• Modify policies and procedures to require that inmates with serious mental health or developmental disabilities be evaluated by appropriate staff to consider mitigated sanctions if these inmates are subject to serious misconduct sanctions and to resolve allegations of non-violent offenses informally.
  • Implement policies that no longer permit discipline for self-injurious behavior due to disability.

Reaves v. Dep’t of Corrections, 195 F.Supp.3d 383 (D. Mass. 2016)
A man with quadriplegia, who was unable to sit in a wheelchair, challenged various aspects of his incarceration. Prison officials had refused to transport him with a gurney or modify its schedule and activities to allow him to safely go outside or socialize with his peers — procedures that had prevented him from showering, going outdoors, or socializing with peers for over sixteen years. The court found that not only was he being treated differently from his peers, he was being denied access to experiences that are “fundamental to what it means to be human.”

Visitors and Policy Modification

Visitors with disabilities should be made fully aware, as they go through the formal visitation process in order to be allowed to enter the facility, that they have a right to request a reasonable modification of policy, if needed, to create visitation access, even if it affects visitation rules. How a visitor requests and receives a modification/accommodation should be easily understood and not be a burden to complete. This process should be posted on the institution’s website and included in any visitor policies and procedures.

A visitor’s need for the policy modification/accommodation, such as a request to bring in food in order to maintain stable blood sugar due to diabetes, may cause concern because this could be an opportunity for contraband to enter the facility. In these cases, the visitor may need to make prearrangements with the facility and possibly produce, from an appropriate professional, a letter indicating their need to do so. As with all visitors, the facility may conduct an examination of the visitor’s food. Alternative accommodations could be that the facility provides the food that is specified by the visitor or that the visitor is allowed to purchase commissary items.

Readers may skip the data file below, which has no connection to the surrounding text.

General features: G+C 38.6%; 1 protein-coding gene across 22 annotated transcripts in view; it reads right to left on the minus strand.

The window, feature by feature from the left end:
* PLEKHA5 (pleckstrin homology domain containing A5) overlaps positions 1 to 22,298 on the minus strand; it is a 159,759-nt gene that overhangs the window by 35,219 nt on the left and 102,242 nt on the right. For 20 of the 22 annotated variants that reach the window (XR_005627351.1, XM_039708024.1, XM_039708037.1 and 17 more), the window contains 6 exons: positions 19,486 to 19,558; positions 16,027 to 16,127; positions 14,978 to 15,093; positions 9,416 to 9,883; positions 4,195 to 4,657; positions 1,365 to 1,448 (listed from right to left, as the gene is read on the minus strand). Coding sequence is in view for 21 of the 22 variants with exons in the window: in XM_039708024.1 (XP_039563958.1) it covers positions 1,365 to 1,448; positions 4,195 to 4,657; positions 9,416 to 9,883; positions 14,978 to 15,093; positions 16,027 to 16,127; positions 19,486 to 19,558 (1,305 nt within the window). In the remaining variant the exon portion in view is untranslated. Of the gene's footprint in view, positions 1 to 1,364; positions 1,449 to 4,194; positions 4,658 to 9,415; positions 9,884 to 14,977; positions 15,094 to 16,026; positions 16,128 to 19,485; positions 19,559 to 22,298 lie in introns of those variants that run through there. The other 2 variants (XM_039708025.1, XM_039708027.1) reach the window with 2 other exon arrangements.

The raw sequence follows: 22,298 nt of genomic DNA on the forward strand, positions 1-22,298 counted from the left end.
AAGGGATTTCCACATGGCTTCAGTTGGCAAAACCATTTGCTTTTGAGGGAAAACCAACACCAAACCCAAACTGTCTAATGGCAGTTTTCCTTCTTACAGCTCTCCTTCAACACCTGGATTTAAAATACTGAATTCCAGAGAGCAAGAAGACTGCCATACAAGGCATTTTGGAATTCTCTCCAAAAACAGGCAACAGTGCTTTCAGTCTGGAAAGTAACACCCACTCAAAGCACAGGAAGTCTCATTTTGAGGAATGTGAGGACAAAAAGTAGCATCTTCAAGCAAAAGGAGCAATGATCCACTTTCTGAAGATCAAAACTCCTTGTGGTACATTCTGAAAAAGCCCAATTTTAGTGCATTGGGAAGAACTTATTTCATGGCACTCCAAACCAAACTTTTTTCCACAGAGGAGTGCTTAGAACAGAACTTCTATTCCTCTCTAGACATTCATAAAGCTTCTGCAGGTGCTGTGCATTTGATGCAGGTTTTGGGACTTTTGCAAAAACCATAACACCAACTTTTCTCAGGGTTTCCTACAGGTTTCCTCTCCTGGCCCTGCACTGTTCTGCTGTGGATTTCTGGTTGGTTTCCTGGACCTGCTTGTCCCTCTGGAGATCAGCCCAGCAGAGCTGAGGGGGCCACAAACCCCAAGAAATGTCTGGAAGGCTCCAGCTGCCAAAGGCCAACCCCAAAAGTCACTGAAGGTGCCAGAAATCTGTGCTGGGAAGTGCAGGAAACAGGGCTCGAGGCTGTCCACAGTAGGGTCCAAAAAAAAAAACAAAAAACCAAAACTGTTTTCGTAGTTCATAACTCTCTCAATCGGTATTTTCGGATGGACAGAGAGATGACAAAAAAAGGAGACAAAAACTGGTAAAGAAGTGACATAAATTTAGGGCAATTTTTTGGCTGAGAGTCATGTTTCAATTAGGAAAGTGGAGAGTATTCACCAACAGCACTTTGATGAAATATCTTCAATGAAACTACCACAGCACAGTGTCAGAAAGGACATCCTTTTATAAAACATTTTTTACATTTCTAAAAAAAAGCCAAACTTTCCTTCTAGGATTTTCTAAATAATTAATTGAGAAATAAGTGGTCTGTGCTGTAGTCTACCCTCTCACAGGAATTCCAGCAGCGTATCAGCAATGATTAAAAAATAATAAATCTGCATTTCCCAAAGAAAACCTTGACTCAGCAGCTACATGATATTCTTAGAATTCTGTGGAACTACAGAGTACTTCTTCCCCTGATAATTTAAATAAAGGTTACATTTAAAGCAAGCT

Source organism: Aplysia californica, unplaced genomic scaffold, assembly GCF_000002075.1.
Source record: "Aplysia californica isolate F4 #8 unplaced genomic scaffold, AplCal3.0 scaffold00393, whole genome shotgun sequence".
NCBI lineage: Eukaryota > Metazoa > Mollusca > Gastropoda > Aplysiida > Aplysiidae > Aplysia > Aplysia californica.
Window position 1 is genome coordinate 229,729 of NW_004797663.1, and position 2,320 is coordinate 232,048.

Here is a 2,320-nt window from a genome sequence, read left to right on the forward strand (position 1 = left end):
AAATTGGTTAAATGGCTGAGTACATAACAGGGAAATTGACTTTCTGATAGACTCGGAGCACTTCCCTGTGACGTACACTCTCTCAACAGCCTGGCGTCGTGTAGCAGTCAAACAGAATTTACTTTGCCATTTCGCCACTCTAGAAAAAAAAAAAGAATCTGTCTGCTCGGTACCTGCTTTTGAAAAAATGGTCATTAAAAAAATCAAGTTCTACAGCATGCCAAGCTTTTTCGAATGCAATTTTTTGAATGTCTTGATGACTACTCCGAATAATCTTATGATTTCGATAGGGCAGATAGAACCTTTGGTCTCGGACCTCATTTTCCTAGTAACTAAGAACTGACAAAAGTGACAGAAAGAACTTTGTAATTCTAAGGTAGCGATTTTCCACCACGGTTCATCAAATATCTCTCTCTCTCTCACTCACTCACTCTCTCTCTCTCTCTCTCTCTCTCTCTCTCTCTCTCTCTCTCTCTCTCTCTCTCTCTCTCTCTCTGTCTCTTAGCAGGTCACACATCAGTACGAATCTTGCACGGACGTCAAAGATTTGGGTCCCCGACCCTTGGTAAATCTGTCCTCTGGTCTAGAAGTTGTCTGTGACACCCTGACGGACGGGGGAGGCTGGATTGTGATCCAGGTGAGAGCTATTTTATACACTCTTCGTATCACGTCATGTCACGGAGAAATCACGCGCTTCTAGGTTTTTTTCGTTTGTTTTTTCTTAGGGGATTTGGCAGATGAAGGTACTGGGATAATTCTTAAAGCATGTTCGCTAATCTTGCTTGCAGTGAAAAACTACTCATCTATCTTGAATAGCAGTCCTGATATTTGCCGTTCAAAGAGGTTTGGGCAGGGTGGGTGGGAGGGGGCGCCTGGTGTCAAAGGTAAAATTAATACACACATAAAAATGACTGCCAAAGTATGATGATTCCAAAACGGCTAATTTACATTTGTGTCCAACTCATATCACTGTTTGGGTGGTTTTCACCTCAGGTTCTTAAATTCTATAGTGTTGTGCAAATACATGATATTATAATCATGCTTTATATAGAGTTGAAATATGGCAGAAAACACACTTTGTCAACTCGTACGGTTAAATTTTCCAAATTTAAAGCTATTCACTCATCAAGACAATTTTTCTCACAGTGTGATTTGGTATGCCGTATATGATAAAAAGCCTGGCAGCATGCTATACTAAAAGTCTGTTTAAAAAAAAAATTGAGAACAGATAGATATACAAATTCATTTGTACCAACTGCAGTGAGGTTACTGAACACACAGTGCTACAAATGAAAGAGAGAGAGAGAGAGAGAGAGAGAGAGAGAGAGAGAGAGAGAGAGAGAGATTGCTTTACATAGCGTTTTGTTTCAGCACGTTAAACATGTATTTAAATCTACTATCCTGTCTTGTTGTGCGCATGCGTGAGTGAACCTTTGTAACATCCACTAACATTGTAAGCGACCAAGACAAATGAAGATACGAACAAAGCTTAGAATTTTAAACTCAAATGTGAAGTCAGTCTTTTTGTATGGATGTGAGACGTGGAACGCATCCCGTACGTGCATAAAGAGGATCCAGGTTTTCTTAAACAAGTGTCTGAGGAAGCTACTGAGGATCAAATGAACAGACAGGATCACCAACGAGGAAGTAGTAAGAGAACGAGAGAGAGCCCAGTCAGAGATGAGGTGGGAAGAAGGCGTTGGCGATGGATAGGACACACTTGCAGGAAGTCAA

Policy Modification Examples for Visitors

  • Allowing visitation in an accessible area for the visitor who is a wheelchair user if the designated visitation area is inaccessible.
  • Assisting a visitor with cognitive disabilities in making a request for a needed accommodation.
  • Allowing a visitor with anxiety disorder to visit the inmate in a quiet area.
  • Allowing an ADA defined service animal to accompany its handler/visitor.

Effective Communication

The correctional facility must provide inmates with communication related disabilities an effective means, through auxiliary aids and services, to receive and understand information and to be able to communicate with others in any and all relevant aspects of facility living.

The facility must also provide disabled visitors auxiliary aids or services, when needed, so they can participate in all visitor services and programs.

Inmates or visitors who may need effective communication may include people who are Deaf, deaf-blind, hard of hearing, blind or have low vision, have speech related disabilities or cognitive and intellectual disabilities.

Communication can be achieved through the use of auxiliary aids and services assuring communication accessibility. When selecting an auxiliary aid or service, the correctional institution must give primary consideration to the aid or service preferred by the individual. Usually that individual is best able to identify the communication barriers that hamper participation. However, the public entity can provide a different aid or service if that aid or service is an effective means of communication.

For example, a Deaf individual who has limited reading skills due to deafness, passing notes back and forth during a medical exam will not be effective. A qualified sign language interpreter will be needed to assure the inmate can fully participate in their own exam.

Auxiliary aids and services can include:

  • qualified readers
  • taped texts
  • audio recording
  • materials on disk/flash drive
  • Brailled or large print materials
  • accessible web sites
  • qualified sign language interpreters
  • video remote interpreting (VRI)
  • notetakers
  • transcription services
  • written materials
  • telephone handset amplifiers
  • videophones
  • assistive listening systems
  • telephones compatible with hearing aids
  • closed or open captioning
  • teletype machines (TTY)
  • screen reading software
  • electronic reading/writing pads

The decision of what type of auxiliary aid or service that will be effective will vary in accordance with the following analysis:

  • What is the method of communication used by the individual?
  • What is the nature, length, and complexity of communication involved?
  • What is the context in which communication is taking place?